The A-side ‘Culture’ clocks in at just over 10 minutes long and features a prominent “It’s all for the culture” sample throughout. Does its length and nostalgic tone reflect where you’re at as an artist right now?

Yes it totally does. As I’ve grown and evolved as a listener of music, my visions of how to make dance records have also evolved and deepened. I like much more of a journey and a less-is-more approach at the moment in terms of groove and feel. Hearing tunes that you can fully lose yourself in is my most favourite part of dance music and what started my love affair with it in the first place when I was 12 years old, listening to those early bootleg rave tapes of LTJ Bukem.


With roots in neo soul, bass music and more, your live sets are hereditarily diverse. How did you foster such a panoramic approach to DJing?

I am very diverse as a producer, DJ and musician. I DJ both as Breach and as Ben Westbeech so I get to play all different sorts of records. Sometimes it’s hard when I’m playing as Breach to stop myself from going too left and doing something crazy like playing space rock! But I’m a firm believer in giving the dance floor what they need but also trying to push their boundaries of what they can let go to. It’s just how you get there that’s the real fun part. And I think that for me is what it’s all about.


Can you talk to us a little bit about the runaway success of ‘Jack’ and ‘Everything You Never Had’? Must have been a vibe to see two successive singles reach No. 9 in the charts…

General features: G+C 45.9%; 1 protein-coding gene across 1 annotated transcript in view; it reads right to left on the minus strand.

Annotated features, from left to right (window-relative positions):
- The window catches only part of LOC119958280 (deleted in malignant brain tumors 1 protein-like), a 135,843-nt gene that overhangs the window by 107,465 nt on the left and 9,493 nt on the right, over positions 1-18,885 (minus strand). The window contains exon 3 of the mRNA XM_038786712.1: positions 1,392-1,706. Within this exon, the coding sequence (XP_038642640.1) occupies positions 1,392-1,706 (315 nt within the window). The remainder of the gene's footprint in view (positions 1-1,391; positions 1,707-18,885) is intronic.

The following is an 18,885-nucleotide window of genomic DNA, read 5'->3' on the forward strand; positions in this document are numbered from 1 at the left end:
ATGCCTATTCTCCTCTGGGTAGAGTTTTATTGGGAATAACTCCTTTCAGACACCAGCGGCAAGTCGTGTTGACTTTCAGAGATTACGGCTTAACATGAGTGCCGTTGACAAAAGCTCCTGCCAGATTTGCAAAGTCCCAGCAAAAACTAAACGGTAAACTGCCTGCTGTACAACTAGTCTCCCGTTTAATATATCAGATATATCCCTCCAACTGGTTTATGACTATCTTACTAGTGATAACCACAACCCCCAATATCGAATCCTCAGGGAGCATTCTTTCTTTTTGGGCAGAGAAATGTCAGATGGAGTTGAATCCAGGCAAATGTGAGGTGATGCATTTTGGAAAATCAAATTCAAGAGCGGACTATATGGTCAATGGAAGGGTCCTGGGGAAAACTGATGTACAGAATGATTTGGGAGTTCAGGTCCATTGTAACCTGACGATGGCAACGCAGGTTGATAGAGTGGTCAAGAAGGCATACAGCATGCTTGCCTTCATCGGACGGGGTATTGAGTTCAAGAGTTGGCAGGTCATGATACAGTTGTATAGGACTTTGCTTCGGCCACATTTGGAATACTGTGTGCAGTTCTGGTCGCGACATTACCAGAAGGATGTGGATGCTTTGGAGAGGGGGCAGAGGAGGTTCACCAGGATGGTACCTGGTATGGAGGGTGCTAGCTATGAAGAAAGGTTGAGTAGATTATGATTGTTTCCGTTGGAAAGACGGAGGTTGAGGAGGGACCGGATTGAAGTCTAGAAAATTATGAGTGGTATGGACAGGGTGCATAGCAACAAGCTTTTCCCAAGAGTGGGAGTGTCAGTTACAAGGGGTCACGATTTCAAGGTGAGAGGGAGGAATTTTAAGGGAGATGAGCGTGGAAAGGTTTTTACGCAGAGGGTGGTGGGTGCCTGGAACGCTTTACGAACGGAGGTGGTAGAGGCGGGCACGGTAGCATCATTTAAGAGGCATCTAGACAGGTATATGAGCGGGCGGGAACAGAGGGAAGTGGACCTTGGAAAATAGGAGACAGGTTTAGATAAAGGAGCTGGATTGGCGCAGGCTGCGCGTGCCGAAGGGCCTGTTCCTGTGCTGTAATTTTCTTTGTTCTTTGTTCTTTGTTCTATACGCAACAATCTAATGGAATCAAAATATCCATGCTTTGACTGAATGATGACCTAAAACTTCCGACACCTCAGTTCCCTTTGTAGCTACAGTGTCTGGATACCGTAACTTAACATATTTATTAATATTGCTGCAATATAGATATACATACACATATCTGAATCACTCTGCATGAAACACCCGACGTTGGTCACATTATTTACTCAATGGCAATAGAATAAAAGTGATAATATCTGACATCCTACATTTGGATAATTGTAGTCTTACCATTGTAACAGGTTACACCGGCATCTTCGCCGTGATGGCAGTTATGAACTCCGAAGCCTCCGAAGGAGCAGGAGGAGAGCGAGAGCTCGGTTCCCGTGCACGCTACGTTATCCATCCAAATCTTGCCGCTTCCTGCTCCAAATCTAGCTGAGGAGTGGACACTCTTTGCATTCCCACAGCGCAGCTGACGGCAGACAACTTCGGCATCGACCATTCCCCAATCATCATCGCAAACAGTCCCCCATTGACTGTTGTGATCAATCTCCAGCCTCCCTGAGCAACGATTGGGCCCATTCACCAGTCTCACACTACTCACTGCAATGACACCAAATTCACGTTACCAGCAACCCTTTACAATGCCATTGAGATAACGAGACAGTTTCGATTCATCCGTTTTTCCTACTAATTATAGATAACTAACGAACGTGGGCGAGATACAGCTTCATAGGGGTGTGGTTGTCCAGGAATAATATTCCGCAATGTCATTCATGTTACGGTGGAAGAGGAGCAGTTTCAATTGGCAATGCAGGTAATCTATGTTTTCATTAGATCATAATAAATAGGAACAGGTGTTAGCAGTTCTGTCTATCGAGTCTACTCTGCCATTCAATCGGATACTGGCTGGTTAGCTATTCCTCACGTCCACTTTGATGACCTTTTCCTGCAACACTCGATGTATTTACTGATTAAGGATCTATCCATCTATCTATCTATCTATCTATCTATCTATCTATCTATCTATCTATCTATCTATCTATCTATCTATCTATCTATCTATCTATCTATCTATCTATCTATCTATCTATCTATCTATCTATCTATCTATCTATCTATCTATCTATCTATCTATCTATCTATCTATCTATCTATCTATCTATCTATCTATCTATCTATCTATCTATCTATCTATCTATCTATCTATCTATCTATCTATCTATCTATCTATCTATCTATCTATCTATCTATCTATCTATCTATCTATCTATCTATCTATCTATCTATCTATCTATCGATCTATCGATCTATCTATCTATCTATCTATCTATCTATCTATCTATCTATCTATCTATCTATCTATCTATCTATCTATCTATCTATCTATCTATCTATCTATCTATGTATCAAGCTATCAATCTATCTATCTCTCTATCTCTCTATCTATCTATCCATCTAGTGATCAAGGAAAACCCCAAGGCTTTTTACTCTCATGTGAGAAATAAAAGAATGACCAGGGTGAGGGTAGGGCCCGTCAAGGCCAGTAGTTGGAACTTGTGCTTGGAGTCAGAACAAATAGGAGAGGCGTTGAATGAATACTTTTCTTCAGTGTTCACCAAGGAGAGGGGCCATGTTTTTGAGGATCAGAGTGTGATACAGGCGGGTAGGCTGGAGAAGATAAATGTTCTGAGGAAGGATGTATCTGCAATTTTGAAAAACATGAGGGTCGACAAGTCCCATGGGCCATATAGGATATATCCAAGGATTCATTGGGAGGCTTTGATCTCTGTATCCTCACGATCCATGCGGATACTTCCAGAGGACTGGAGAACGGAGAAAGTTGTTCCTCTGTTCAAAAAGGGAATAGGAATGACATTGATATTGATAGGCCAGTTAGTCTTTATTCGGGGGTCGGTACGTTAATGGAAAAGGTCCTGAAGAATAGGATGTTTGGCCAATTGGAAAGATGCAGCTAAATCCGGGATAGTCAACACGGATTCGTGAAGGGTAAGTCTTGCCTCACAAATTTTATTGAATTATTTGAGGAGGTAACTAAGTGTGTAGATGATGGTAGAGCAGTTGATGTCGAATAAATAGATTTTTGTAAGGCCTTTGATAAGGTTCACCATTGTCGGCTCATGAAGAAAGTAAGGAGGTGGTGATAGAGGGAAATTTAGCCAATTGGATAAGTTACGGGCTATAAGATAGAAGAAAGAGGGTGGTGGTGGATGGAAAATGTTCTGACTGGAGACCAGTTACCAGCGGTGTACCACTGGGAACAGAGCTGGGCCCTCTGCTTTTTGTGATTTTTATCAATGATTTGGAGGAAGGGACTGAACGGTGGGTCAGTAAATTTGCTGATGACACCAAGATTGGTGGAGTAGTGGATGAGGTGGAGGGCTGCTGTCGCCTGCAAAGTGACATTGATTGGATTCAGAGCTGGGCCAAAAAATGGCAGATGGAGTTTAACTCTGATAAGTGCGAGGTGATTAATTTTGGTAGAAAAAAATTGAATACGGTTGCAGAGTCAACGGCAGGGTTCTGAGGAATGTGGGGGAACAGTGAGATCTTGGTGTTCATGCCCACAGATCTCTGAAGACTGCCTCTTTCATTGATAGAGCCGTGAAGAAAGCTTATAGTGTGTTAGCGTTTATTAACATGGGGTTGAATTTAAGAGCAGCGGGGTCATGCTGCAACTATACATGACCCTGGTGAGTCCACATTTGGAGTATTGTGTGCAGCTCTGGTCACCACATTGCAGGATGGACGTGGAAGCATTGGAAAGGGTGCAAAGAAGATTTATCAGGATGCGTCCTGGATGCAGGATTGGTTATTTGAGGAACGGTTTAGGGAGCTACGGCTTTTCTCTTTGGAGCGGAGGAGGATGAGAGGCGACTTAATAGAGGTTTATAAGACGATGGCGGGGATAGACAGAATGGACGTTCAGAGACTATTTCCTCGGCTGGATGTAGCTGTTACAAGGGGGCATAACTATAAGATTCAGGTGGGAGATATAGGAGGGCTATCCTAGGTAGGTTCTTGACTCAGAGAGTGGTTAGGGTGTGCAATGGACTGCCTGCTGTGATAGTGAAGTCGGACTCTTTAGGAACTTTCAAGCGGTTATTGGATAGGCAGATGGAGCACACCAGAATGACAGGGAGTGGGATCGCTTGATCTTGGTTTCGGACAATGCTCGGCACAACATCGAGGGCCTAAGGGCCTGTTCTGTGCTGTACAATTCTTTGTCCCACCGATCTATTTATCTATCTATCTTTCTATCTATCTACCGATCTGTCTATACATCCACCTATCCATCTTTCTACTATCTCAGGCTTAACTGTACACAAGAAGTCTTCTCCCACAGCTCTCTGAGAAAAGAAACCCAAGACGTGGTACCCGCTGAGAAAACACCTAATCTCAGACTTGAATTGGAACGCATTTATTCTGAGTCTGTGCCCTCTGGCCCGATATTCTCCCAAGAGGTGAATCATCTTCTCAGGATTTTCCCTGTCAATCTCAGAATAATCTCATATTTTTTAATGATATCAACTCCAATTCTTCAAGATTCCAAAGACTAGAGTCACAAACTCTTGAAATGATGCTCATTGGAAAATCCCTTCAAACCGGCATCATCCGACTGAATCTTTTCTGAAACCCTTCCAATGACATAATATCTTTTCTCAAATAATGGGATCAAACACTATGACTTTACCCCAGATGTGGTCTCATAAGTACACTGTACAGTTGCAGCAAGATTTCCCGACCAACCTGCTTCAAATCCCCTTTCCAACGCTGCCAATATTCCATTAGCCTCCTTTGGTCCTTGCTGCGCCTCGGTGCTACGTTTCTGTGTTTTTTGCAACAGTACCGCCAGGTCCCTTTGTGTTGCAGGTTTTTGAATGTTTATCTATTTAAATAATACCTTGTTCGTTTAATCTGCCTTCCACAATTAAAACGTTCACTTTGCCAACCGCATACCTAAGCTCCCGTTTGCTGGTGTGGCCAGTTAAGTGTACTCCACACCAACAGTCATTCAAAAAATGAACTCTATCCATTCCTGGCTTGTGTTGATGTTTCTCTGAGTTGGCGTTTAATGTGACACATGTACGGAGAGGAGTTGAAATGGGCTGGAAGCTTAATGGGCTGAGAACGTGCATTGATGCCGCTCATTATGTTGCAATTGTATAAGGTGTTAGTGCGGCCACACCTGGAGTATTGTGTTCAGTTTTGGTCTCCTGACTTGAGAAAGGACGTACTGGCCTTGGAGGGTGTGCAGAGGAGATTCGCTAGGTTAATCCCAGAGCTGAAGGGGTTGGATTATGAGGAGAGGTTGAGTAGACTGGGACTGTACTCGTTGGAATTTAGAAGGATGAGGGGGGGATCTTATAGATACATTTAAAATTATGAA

Yes a vibe indeed! It was pretty nuts. It took me to some crazy places, I worked with some amazing artists and I’m so grateful for that to have happened. It gave me the freedom to be creatively experimental and to do projects that I’m really passionate about and that have developed me as a person and musician.


You’ve recently worked with Henrik Schwarz and the Metropole Orkest for a string of performances. Some collaboration! How was the experience?

Yes I recently made an album with Henrik and the Metropole and performed in some amazing venues such as the Concertgebouw in Amsterdam and Tivoli in Utrecht. It was originally planned as a project to open ADE with two years ago, but after the success of the concert they decided to record it as an album. So Henrik invited me to write a song for it with him in Berlin. The idea was to write a warm protest song about these worrying times we live in and to be more aware of our situation as humankind, to unite as one. We then worked on it with Jules Buckley who I’d worked with before and about 6 months later I was on stage in the Melkweg performing it to a packed hall and being streamed on Boiler Room. We have been asked to perform it many times since and the album drops in May on K7…


And finally, what’s next for Breach and Ben Westbeech?

Well I have an album that I’m about to finish with Disco aficionado Kon which has been about two and half years in the making and see’s me return to singing. We worked with Roy Ayers on it which was a lifetime goal of mine… I also just produced Sofie Wintersons new single ‘Remember’ out in May too. There’s also some work with James Zoo that we made in a wooden house in the Dutch town of Bergen that I need to finish this year. Then continue work on my next solo singing album! As for Breach: I’m starting to DJ again, I’m busy finishing the NKDLTD series and working on some interesting collaborations for the end of the year.


Breach – Culture EP is out now. Get your copy via the Breach Bandcamp store.